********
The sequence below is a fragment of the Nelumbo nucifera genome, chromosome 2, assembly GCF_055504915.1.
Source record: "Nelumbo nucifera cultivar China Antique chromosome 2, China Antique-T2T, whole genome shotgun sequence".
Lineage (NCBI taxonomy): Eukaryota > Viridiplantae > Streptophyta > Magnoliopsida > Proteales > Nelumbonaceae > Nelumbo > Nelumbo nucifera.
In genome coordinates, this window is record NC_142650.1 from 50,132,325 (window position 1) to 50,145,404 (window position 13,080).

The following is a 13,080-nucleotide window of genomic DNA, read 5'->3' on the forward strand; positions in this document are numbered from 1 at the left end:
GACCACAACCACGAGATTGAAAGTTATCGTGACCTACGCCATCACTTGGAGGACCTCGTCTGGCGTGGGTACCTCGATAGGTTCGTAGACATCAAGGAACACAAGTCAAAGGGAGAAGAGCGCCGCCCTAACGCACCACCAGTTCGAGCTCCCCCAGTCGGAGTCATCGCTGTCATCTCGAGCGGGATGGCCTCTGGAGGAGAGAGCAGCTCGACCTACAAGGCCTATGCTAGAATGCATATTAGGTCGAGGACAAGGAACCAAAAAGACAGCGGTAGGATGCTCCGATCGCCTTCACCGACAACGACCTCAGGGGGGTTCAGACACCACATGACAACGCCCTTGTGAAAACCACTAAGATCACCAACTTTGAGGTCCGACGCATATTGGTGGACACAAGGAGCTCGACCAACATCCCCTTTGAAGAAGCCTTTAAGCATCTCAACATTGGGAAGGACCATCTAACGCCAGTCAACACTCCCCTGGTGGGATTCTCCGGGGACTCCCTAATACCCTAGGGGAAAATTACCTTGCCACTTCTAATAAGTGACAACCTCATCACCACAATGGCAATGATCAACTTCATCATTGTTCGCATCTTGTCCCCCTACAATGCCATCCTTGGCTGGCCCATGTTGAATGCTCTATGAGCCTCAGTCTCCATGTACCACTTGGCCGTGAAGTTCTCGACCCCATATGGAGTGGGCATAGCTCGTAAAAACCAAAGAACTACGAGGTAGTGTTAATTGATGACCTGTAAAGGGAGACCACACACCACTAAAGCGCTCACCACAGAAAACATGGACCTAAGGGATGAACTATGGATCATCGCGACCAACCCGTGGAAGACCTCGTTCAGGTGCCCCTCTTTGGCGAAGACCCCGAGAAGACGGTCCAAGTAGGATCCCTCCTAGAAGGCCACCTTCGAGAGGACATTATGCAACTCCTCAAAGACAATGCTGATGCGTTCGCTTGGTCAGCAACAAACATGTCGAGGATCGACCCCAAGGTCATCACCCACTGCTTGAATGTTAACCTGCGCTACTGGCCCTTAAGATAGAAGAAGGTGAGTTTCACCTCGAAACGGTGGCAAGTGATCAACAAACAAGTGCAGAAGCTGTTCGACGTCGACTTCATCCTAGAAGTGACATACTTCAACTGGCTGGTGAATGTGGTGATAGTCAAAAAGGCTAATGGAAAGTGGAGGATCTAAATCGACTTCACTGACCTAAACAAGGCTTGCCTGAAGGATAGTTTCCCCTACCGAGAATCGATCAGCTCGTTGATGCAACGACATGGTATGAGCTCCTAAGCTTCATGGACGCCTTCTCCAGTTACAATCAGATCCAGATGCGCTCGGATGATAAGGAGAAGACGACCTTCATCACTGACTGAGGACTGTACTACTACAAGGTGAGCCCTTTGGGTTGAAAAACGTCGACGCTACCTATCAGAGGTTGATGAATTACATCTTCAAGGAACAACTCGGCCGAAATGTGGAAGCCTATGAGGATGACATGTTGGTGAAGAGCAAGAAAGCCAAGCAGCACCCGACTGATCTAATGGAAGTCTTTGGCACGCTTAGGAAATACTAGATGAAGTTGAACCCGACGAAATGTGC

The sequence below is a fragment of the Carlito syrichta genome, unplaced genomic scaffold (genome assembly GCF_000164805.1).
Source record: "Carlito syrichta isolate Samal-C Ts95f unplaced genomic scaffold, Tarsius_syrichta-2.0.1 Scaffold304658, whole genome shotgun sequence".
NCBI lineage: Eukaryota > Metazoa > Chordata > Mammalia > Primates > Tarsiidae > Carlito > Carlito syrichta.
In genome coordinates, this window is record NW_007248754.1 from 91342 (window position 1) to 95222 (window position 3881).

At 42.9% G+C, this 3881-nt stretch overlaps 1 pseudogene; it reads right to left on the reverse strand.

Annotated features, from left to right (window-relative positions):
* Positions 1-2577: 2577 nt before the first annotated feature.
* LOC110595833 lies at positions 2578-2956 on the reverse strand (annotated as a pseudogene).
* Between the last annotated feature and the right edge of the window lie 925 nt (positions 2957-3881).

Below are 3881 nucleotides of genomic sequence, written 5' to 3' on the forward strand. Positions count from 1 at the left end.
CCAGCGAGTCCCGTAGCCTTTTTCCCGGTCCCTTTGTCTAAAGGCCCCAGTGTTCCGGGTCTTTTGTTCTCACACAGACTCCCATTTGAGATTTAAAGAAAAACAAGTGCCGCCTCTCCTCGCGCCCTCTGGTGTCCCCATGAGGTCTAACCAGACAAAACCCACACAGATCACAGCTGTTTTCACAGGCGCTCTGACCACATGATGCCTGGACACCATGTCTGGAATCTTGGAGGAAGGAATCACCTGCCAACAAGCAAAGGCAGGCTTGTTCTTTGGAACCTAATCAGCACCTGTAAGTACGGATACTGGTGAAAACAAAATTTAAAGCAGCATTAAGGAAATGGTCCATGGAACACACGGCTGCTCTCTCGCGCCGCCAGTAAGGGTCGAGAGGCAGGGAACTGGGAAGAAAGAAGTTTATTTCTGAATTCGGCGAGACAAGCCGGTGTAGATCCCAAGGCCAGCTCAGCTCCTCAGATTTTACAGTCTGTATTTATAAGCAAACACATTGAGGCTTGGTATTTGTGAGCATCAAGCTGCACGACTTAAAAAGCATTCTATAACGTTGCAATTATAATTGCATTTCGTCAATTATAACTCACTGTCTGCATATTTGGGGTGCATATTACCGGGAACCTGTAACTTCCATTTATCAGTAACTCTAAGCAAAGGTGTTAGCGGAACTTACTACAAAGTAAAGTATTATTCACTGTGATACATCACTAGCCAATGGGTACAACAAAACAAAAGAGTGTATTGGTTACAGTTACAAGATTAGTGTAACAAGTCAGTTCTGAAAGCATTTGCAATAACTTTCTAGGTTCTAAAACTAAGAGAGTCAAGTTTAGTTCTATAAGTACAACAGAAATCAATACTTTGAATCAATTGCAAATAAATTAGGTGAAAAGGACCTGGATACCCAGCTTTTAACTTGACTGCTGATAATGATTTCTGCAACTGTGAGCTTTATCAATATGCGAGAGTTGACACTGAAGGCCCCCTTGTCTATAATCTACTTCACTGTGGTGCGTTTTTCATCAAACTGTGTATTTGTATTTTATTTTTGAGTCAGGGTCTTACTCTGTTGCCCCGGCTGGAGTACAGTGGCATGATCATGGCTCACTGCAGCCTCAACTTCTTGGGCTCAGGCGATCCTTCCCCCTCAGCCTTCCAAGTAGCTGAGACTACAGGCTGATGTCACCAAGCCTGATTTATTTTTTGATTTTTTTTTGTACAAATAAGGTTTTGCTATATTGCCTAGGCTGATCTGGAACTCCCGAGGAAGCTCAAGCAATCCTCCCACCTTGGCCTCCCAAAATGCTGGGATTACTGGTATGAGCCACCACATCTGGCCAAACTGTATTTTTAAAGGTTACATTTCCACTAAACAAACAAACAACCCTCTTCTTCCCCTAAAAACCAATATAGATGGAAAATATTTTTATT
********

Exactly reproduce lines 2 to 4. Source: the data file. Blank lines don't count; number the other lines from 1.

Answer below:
Source record: "Nelumbo nucifera cultivar China Antique chromosome 2, China Antique-T2T, whole genome shotgun sequence".
Lineage (NCBI taxonomy): Eukaryota > Viridiplantae > Streptophyta > Magnoliopsida > Proteales > Nelumbonaceae > Nelumbo > Nelumbo nucifera.
In genome coordinates, this window is record NC_142650.1 from 50,132,325 (window position 1) to 50,145,404 (window position 13,080).